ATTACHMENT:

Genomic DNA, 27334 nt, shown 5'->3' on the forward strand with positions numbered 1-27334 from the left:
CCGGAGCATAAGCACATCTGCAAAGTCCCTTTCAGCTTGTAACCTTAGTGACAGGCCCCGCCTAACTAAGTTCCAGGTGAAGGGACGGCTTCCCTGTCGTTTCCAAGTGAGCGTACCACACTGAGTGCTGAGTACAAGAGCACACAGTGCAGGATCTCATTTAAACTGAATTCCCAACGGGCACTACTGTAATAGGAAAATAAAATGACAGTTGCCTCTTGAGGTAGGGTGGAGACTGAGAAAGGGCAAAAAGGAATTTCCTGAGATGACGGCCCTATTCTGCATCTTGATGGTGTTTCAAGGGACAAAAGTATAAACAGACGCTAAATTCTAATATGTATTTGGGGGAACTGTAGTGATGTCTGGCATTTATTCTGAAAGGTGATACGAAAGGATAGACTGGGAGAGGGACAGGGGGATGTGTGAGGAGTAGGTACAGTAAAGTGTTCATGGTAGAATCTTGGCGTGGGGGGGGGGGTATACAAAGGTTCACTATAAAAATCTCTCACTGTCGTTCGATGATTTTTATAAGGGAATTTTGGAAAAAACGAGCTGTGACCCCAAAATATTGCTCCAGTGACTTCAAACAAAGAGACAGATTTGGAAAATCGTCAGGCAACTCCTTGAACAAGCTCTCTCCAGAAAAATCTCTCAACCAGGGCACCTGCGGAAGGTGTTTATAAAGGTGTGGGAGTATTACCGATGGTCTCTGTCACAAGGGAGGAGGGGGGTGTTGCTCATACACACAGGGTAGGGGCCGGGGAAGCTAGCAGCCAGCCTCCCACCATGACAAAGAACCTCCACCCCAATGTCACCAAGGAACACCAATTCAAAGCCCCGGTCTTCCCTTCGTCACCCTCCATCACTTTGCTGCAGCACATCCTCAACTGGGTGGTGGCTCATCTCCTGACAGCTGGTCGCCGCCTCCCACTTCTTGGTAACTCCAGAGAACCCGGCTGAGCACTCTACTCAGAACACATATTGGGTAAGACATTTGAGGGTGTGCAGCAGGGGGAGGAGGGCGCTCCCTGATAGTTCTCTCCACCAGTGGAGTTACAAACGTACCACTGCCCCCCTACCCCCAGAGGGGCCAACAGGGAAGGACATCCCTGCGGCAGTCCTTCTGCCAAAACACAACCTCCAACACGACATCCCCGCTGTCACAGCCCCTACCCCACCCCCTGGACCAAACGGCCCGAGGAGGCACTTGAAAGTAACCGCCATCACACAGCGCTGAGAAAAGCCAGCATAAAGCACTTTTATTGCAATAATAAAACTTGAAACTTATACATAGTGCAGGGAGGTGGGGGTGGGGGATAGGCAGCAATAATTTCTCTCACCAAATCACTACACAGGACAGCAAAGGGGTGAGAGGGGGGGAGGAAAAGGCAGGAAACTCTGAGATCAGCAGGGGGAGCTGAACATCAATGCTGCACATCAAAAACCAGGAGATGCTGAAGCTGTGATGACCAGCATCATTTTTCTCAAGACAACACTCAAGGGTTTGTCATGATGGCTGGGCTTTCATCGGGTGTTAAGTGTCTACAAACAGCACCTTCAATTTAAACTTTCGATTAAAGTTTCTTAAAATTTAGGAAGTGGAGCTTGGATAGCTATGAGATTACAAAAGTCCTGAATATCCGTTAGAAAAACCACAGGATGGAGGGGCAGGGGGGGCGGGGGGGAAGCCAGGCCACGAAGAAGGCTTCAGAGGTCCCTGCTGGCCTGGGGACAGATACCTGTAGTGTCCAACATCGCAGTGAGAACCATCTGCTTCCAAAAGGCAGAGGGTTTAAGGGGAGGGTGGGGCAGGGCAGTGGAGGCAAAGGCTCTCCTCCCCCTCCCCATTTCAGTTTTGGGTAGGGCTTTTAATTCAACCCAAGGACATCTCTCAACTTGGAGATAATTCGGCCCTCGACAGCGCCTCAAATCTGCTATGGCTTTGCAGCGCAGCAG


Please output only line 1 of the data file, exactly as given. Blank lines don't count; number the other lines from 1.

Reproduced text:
Genomic DNA, 27334 nt, shown 5'->3' on the forward strand with positions numbered 1-27334 from the left: